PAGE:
Government plan to set up more cement plants in India opposed

Government plan to set up more cement plants in India opposed
Published: 05 September 2006

Reacting to the alarming situation arising out of the degradation of environment in the surrounding areas of cement plants in Himachal Pardesh, people have raised a banner of revolt against setting up of any more of these plants in the state.

After the surfacing of the recent incident of a large scale damage caused to environment during excavation activity of the cement plant of Jai Prakash group in Baga village of Solan district, the protests against cement plants are certainty gaining momentum. It was only recently that the state government had evinced interest in roping in more cement-manufacturing giants for setting up cement plants in Chamba and other places where lime-stone deposits have been discovered in large scale.

Taking off with the Baga village example, Himachal Pardesh Jan Samasya Manch, a voluntary organization, is campaigning hard against allowing any more activity in this sector in the state. In Baga, the muck from the cement plant site that gushed down with the rainwater, wreaked havoc with the natural water bodies and crops rendering a large piece of agricultural land almost infertile.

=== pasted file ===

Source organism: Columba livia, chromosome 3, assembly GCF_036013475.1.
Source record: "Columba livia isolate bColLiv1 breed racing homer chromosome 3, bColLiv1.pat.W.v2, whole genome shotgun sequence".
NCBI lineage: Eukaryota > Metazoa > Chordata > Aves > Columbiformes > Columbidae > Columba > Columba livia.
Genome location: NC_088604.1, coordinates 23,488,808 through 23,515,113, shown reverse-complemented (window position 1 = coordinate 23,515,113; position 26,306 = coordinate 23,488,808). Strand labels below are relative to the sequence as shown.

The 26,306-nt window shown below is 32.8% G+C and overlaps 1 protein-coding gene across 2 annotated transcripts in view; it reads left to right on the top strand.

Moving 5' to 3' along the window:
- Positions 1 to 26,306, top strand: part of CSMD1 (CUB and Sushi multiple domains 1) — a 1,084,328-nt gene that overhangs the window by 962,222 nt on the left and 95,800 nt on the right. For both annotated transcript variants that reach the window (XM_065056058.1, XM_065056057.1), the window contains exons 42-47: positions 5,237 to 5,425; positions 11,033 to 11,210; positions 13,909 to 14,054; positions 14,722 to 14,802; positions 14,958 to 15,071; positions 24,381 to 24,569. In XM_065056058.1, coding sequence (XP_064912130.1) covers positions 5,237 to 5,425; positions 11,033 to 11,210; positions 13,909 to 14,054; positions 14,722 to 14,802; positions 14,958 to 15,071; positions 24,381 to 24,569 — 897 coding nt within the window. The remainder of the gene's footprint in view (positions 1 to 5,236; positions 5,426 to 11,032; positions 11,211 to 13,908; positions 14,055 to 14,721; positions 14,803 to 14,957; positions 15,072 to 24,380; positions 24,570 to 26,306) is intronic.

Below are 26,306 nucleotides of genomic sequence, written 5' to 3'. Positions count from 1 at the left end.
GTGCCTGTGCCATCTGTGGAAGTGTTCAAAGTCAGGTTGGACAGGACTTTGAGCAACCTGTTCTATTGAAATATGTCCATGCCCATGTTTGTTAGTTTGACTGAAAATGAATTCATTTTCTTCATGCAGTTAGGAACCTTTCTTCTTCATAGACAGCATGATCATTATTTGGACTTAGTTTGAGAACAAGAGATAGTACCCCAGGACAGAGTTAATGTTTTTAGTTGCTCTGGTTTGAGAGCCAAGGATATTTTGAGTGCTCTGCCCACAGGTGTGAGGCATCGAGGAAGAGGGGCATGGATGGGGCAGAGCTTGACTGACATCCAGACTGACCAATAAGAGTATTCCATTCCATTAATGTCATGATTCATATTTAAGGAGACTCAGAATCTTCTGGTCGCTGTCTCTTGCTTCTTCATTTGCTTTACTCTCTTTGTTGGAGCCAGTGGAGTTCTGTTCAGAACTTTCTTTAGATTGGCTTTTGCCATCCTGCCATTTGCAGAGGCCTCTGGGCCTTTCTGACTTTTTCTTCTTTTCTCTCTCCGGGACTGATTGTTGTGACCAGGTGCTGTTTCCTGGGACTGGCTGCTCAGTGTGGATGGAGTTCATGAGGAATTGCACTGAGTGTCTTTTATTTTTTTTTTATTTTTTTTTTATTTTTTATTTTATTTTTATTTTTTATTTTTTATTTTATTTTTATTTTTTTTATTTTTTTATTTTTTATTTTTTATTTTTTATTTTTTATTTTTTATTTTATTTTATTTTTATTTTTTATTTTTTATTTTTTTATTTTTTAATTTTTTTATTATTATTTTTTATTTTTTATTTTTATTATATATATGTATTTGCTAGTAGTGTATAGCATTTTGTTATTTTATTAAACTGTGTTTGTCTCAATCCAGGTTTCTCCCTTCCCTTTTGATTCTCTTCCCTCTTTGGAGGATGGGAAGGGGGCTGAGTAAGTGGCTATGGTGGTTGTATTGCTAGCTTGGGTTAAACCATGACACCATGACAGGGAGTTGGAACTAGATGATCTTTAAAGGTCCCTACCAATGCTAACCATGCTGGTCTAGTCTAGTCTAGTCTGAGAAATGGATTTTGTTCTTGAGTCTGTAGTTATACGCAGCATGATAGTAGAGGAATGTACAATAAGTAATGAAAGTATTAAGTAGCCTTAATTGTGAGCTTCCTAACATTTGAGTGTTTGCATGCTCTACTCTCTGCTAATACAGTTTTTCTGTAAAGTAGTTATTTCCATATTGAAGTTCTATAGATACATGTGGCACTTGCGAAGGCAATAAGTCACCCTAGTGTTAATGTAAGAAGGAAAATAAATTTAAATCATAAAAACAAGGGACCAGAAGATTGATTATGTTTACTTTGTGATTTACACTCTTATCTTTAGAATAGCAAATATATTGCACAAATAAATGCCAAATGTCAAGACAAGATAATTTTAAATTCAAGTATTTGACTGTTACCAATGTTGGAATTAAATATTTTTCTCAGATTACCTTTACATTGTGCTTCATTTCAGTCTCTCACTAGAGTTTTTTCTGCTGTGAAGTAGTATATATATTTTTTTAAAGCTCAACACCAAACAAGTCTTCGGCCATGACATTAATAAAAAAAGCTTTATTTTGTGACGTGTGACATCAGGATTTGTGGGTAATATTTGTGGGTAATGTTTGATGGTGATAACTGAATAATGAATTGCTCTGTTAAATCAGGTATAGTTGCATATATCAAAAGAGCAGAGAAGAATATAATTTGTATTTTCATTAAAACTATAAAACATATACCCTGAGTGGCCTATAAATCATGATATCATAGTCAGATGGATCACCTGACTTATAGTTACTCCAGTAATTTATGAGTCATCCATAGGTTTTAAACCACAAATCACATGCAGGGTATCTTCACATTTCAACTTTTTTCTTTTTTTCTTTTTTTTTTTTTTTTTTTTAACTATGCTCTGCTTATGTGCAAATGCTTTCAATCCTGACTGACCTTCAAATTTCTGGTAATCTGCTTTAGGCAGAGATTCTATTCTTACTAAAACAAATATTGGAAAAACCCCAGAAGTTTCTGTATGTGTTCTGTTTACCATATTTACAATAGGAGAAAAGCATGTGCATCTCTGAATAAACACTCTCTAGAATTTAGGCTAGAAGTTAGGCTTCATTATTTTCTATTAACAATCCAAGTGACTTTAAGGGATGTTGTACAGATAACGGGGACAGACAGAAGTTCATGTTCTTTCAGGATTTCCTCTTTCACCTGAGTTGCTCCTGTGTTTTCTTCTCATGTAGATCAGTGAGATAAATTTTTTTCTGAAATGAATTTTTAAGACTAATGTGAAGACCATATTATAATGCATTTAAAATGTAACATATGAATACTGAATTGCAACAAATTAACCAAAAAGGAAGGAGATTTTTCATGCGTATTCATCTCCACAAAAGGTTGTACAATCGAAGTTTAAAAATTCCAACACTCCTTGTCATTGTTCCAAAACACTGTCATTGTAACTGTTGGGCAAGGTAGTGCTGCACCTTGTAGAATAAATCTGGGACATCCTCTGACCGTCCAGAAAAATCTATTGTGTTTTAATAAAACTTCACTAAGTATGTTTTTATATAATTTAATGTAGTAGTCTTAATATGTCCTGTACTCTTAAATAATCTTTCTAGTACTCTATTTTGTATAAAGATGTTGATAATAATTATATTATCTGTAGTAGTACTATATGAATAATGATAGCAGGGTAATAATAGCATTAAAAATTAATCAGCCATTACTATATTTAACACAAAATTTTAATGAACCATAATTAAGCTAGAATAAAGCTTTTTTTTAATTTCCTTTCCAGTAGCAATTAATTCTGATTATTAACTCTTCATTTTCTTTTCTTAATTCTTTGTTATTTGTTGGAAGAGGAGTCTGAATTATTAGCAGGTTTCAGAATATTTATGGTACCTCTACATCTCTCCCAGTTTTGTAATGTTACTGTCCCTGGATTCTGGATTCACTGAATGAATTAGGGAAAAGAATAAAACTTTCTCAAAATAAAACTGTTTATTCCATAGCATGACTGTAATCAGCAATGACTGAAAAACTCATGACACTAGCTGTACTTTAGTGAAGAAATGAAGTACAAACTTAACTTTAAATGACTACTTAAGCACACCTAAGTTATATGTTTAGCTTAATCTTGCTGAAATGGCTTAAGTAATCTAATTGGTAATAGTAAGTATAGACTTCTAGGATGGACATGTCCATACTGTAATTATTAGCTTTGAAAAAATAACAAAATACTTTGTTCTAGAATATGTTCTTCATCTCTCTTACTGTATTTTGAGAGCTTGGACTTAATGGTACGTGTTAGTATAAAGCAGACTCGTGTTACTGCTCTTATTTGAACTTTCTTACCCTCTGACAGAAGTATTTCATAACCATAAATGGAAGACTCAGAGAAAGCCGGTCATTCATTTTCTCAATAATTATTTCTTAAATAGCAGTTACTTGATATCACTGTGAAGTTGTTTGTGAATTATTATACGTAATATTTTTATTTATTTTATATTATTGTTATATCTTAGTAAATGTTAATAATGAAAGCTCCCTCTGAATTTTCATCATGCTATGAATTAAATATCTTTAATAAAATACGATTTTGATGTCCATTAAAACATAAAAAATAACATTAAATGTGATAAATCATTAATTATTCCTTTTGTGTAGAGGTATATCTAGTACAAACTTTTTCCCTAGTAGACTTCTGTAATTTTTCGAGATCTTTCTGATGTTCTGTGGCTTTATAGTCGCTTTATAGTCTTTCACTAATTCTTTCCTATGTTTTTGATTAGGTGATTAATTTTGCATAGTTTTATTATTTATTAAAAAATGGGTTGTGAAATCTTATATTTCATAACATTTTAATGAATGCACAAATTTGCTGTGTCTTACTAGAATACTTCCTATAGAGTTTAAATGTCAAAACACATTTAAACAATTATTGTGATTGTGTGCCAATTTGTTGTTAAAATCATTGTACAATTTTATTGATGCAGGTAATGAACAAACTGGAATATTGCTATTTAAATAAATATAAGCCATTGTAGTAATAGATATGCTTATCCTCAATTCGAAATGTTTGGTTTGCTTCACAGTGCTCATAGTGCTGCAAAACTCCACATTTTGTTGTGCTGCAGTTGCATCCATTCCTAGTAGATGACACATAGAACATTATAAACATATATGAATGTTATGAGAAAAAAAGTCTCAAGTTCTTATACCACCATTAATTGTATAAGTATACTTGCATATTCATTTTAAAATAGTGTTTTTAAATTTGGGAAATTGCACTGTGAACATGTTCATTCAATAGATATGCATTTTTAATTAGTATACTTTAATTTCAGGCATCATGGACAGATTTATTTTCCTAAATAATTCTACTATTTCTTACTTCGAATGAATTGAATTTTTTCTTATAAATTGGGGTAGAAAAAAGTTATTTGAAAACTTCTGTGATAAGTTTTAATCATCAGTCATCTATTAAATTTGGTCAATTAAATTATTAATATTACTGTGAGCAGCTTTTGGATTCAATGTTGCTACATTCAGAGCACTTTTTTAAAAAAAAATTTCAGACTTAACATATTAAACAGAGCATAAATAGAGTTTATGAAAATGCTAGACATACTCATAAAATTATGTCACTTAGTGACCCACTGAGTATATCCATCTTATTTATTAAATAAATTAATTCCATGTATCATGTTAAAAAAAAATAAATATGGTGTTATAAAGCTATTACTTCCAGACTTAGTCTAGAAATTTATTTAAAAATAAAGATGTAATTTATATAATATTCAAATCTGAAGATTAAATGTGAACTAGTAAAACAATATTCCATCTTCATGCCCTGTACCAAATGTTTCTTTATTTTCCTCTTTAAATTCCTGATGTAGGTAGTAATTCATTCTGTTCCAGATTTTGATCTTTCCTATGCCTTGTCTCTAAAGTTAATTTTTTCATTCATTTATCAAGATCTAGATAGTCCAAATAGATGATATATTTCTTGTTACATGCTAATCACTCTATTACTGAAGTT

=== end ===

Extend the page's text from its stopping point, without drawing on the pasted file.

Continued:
President of the Manch, G.K. Nag says: ‘‘At other sites of cement plants at Gagal (Bilaspur) and Darlaghat (Solan), the damage to the environment is no less either and it is high time that we wake up to the problem. The vegetation and the people in this area are facing threat from harmful effluents released from such plants.’’

Quarrying for lime has aggravated soil erosion and caused diversion of old passages of soil water leading to drying up of natural water sources and irrigation channels.

‘‘The chain of cement projects on the anvil should be abandoned, as these activities are anti-thesis of the basic concept of the tourism oriented state. In its place other projects like hydel power and other electricity-based projects should be encouraged,’’ says Nag.

However, in light of the government’s interest to cash in on the limestone reserves of the state, for which giants like Lafarge have already started to pitch in, it is to be seen whether the people’s campaign can force the government into rethink on its policy.